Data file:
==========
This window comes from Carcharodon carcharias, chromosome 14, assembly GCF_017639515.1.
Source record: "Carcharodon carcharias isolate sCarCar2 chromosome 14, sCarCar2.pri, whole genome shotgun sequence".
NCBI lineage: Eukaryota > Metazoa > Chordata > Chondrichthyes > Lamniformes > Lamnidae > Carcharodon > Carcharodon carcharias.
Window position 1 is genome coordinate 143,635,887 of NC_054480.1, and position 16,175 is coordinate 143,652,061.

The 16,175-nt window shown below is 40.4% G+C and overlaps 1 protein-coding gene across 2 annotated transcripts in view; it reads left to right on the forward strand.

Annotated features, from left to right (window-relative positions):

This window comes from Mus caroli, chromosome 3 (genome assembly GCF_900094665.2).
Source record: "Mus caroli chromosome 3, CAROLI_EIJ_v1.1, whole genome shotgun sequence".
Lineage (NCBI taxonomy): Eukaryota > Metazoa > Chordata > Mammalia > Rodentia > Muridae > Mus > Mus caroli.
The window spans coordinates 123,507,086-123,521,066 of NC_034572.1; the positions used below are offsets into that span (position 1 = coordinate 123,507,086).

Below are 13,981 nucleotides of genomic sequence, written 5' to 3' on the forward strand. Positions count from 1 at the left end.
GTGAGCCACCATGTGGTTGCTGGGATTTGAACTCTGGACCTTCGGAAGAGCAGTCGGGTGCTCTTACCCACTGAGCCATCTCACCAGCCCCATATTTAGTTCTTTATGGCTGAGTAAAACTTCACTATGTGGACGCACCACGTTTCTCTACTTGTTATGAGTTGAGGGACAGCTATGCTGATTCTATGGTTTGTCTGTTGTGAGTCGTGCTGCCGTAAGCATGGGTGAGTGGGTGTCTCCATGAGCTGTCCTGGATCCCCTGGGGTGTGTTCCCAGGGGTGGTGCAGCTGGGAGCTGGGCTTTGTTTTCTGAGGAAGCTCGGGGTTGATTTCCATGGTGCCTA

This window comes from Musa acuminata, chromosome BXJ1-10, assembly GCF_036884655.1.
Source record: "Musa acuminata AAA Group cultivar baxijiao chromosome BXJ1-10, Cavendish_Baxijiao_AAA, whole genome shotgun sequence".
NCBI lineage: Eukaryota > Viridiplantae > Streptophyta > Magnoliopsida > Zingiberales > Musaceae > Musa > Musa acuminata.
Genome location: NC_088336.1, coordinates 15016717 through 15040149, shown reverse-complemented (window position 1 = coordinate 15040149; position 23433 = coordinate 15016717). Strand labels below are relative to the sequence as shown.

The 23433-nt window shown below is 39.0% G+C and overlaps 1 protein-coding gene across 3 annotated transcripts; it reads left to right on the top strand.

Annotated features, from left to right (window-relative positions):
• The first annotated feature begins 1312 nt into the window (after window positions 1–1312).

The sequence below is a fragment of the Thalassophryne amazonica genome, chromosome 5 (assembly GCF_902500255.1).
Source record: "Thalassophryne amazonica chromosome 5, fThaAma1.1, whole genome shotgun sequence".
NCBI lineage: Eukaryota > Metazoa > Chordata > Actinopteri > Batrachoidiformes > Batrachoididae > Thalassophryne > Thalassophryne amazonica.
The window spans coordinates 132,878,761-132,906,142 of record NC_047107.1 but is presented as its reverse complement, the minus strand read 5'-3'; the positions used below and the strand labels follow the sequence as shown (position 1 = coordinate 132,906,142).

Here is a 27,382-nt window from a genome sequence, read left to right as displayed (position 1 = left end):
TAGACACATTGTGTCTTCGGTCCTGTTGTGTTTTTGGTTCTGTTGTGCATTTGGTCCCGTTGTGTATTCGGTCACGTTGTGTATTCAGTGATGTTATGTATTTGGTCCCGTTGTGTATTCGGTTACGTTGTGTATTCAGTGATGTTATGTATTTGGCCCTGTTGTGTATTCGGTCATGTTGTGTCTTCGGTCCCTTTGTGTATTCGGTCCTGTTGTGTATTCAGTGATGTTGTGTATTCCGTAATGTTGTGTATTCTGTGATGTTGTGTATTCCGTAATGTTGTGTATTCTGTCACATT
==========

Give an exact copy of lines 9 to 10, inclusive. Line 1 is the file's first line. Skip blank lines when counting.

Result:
Lineage (NCBI taxonomy): Eukaryota > Metazoa > Chordata > Mammalia > Rodentia > Muridae > Mus > Mus caroli.
The window spans coordinates 123,507,086-123,521,066 of NC_034572.1; the positions used below are offsets into that span (position 1 = coordinate 123,507,086).